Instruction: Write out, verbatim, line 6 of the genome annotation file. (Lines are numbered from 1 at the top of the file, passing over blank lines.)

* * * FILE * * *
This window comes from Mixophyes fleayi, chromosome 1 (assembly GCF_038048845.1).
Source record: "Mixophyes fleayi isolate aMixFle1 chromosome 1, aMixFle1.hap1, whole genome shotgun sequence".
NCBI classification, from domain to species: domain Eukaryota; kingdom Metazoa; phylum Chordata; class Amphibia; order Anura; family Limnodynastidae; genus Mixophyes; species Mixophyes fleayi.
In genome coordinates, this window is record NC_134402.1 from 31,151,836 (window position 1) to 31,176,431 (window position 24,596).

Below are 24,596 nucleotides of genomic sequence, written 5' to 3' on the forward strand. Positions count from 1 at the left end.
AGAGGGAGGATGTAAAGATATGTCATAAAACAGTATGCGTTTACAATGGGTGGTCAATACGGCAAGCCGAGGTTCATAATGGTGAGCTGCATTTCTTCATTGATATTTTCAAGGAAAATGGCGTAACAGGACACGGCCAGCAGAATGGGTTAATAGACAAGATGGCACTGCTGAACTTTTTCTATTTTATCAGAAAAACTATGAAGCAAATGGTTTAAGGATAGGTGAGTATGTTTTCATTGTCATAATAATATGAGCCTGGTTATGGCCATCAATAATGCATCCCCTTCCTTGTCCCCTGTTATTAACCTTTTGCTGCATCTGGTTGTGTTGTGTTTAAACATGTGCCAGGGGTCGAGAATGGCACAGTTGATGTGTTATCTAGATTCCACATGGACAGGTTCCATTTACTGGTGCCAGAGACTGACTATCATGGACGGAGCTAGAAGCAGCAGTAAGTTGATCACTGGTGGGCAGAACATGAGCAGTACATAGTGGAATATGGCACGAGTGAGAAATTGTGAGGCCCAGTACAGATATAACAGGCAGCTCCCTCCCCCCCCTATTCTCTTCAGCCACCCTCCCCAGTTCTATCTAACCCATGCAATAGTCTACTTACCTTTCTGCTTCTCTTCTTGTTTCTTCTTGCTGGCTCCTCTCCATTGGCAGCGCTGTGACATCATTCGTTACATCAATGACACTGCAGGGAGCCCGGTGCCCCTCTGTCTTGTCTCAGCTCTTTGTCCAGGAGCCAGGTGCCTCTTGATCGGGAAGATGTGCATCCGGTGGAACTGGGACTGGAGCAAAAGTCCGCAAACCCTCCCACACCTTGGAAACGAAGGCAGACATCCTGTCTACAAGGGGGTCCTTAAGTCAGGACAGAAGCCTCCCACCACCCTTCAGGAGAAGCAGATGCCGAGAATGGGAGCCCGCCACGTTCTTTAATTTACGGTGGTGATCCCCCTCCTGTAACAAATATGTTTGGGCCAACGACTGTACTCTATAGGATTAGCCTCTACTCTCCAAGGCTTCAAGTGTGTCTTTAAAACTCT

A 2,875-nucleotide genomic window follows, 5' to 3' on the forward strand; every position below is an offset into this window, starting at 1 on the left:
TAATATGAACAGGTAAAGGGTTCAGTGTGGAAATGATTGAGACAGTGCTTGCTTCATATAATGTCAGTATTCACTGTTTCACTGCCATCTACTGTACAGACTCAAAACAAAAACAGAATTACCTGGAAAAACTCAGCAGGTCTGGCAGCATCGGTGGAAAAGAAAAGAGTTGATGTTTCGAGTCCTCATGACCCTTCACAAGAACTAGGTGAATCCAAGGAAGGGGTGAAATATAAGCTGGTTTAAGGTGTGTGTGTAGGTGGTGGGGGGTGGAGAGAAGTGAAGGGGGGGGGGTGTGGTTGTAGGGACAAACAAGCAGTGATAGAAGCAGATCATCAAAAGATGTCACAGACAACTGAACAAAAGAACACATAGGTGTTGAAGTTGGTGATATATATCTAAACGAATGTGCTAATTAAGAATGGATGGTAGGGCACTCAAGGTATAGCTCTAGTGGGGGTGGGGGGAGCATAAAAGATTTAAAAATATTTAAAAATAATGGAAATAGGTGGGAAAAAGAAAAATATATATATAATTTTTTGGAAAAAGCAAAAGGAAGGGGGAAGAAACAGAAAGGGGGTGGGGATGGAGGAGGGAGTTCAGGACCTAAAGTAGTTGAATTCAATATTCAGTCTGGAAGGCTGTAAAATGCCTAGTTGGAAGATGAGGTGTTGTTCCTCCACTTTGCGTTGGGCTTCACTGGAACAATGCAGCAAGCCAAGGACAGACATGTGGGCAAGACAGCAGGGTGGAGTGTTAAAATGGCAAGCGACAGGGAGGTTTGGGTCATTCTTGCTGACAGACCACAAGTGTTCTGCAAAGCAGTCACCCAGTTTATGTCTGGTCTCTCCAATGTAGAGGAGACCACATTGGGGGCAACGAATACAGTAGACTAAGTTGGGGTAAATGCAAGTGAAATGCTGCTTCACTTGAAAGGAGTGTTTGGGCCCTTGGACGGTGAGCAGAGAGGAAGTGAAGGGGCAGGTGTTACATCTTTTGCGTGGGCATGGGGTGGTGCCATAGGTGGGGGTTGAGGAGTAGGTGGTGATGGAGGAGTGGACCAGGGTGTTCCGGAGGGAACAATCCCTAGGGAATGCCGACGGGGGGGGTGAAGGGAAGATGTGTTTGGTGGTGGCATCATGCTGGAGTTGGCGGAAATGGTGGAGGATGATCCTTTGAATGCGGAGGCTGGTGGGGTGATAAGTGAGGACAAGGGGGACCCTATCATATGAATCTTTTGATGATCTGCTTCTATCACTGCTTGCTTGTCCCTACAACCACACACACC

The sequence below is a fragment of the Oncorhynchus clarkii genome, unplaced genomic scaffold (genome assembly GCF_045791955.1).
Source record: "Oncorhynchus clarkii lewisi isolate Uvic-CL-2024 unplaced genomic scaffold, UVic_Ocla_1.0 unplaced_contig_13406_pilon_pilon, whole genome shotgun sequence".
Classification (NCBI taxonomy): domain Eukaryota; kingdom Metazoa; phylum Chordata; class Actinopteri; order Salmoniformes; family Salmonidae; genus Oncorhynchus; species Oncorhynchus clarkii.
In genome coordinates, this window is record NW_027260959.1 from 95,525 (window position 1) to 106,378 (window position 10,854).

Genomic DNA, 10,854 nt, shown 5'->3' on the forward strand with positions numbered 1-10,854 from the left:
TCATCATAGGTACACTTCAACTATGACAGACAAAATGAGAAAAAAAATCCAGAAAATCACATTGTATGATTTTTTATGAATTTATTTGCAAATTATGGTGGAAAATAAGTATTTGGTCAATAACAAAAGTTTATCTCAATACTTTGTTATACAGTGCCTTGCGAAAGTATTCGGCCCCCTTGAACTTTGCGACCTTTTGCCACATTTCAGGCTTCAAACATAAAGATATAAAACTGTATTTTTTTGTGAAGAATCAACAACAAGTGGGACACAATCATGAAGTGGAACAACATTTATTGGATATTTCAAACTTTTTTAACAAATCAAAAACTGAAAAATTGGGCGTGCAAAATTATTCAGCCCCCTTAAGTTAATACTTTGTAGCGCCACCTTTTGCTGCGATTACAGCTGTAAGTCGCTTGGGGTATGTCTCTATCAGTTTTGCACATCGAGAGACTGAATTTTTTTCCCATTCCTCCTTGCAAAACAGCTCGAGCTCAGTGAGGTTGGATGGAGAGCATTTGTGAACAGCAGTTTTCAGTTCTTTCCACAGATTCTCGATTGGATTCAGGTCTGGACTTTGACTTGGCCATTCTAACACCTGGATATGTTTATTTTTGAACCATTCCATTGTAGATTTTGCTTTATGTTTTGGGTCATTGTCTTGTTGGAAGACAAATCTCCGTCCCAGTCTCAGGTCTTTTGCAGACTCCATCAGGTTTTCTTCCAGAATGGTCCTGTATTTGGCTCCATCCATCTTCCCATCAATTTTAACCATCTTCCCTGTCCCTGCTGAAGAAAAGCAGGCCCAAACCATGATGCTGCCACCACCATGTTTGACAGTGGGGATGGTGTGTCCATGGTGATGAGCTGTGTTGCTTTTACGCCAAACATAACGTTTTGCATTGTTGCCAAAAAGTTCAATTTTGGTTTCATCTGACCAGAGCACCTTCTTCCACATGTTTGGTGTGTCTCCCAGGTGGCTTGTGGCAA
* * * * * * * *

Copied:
AGAGGGAGGATGTAAAGATATGTCATAAAACAGTATGCGTTTACAATGGGTGGTCAATACGGCAAGCCGAGGTTCATAATGGTGAGCTGCATTTCTTCATTGATATTTTCAAGGAAAATGGCGTAACAGGACACGGCCAGCAGAATGGGTTAATAGACAAGATGGCACTGCTGAACTTTTTCTATTTTATCAGAAAAACTATGAAGCAAATGGTTTAAGGATAGGTGAGTATGTTTTCATTGTCATAATAATATGAGCCTGGTTATGGCCATCAATAATGCATCCCCTTCCTTGTCCCCTGTTATTAACCTTTTGCTGCATCTGGTTGTGTTGTGTTTAAACATGTGCCAGGGGTCGAGAATGGCACAGTTGATGTGTTATCTAGATTCCACATGGACAGGTTCCATTTACTGGTGCCAGAGACTGACTATCATGGACGGAGCTAGAAGCAGCAGTAAGTTGATCACTGGTGGGCAGAACATGAGCAGTACATAGTGGAATATGGCACGAGTGAGAAATTGTGAGGCCCAGTACAGATATAACAGGCAGCTCCCTCCCCCCCCTATTCTCTTCAGCCACCCTCCCCAGTTCTATCTAACCCATGCAATAGTCTACTTACCTTTCTGCTTCTCTTCTTGTTTCTTCTTGCTGGCTCCTCTCCATTGGCAGCGCTGTGACATCATTCGTTACATCAATGACACTGCAGGGAGCCCGGTGCCCCTCTGTCTTGTCTCAGCTCTTTGTCCAGGAGCCAGGTGCCTCTTGATCGGGAAGATGTGCATCCGGTGGAACTGGGACTGGAGCAAAAGTCCGCAAACCCTCCCACACCTTGGAAACGAAGGCAGACATCCTGTCTACAAGGGGGTCCTTAAGTCAGGACAGAAGCCTCCCACCACCCTTCAGGAGAAGCAGATGCCGAGAATGGGAGCCCGCCACGTTCTTTAATTTACGGTGGTGATCCCCCTCCTGTAACAAATATGTTTGGGCCAACGACTGTACTCTATAGGATTAGCCTCTACTCTCCAAGGCTTCAAGTGTGTCTTTAAAACTCT